The Arizona Decision Is A Mixed Bag For Obama And Arizona
The Supreme Court left the most important part of SB1070 intact, but it faces serious challenges in the future.
As James Joyner noted this morning, the Supreme Court handed down its decision in the lawsuit challenging Arizona’s controversial immigration law today, and many are having a tough time determining whether to characterize this as a win or a loss and for whom, largely because the case was a mixed bag for all parties involved:
The Supreme Court on Monday delivered a split decision on Arizona’s tough 2010 immigration law, upholding its most controversial provision but blocking the implementation of others.
The court unanimously sustained the law’s centerpiece, the one critics have called its “show me your papers” provision. It requires state law enforcement officials to determine the immigration status of anyone they stop or arrest if there is reason to suspect that the individual might be an illegal immigrant.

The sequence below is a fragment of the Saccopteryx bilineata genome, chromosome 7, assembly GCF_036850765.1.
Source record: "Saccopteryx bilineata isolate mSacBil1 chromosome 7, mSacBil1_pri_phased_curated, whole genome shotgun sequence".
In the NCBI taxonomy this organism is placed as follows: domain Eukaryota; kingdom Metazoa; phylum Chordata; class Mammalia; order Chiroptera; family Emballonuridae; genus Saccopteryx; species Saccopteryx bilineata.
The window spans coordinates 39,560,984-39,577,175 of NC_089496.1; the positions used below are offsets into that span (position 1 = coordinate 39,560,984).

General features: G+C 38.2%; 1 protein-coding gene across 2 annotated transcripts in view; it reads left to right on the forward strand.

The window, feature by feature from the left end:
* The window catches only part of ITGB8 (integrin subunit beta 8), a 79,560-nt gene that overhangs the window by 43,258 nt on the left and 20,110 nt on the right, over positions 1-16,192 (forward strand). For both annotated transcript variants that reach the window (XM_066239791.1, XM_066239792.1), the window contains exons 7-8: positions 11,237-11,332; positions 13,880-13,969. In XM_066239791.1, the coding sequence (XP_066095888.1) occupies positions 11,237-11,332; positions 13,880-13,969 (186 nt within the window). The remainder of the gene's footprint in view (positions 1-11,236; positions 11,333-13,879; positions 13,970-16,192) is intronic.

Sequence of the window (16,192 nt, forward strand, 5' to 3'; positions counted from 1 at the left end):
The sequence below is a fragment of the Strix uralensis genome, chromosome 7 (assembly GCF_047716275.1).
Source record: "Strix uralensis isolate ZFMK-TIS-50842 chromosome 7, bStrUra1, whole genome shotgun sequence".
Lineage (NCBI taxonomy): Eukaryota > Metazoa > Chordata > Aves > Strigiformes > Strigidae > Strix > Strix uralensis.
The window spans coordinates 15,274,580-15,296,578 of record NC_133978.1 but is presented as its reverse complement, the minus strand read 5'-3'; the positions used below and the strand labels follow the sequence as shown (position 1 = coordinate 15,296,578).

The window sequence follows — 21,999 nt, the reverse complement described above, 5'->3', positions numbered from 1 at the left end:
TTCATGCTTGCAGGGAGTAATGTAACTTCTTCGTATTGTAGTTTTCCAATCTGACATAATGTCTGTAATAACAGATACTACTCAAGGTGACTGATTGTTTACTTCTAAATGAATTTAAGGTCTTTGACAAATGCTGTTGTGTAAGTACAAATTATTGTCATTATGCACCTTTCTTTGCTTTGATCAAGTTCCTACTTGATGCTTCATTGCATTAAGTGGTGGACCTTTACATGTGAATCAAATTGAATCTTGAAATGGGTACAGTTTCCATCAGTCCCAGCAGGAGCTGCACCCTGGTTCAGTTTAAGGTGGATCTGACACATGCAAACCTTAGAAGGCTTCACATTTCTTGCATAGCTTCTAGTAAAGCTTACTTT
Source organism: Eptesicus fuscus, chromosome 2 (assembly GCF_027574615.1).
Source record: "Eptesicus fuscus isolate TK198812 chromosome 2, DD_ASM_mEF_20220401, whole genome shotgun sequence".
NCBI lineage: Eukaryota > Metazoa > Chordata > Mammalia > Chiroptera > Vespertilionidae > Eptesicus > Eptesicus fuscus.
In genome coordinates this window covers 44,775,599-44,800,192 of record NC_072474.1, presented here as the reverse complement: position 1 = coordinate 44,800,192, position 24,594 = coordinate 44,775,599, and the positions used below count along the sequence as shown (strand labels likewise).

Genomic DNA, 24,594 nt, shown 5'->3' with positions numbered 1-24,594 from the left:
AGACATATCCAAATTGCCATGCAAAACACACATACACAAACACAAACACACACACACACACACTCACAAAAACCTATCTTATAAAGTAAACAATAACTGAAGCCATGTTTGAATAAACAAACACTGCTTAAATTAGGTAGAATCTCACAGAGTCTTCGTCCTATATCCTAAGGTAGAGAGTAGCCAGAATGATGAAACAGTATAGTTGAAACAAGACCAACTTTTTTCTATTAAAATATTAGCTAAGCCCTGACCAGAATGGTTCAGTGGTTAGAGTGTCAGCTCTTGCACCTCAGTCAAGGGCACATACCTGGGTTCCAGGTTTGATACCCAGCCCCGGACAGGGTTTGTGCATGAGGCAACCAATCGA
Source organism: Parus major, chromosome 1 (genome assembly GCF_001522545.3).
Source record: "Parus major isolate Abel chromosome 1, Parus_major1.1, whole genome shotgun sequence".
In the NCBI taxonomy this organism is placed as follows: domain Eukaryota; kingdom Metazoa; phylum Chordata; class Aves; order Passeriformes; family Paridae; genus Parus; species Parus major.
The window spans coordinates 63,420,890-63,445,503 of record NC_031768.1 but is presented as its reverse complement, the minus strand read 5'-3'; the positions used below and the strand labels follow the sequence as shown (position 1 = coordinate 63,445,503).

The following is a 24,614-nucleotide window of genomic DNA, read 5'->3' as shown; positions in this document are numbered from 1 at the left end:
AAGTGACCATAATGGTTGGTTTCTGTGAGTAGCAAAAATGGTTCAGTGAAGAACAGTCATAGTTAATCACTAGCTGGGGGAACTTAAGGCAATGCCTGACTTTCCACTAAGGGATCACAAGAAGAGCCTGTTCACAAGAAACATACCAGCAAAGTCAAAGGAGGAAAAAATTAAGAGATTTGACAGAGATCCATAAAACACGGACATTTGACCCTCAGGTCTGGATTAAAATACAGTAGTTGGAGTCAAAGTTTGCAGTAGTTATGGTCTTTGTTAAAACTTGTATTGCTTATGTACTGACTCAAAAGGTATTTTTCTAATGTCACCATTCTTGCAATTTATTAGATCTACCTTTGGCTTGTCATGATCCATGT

The justices parted ways on three other provisions. Justice Anthony M. Kennedy, writing for five members of the court, said the federal government’s broad powers in setting immigration policy meant that other parts of the state law could not be enforced.
“The national government has significant power to regulate immigration,” Justice Kennedy wrote. “With power comes responsibility, and the sound exercise of national power over immigration depends on the nation’s meeting its responsibility to base its laws on a political will informed by searching, thoughtful, rational civic discourse.”
“Arizona may have understandable frustrations with the problems caused by illegal immigration while that process continues, but the state may not pursue policies that undermine federal law,” Justice Kennedy added.
The decision was a partial victory for the Obama administration, which had sued to block several parts of the law.
In a statement released later on Monday, President Obama said that he was “pleased” with the Court’s decision to strike down some aspects of the law, but he voiced his concern about the remaining provision.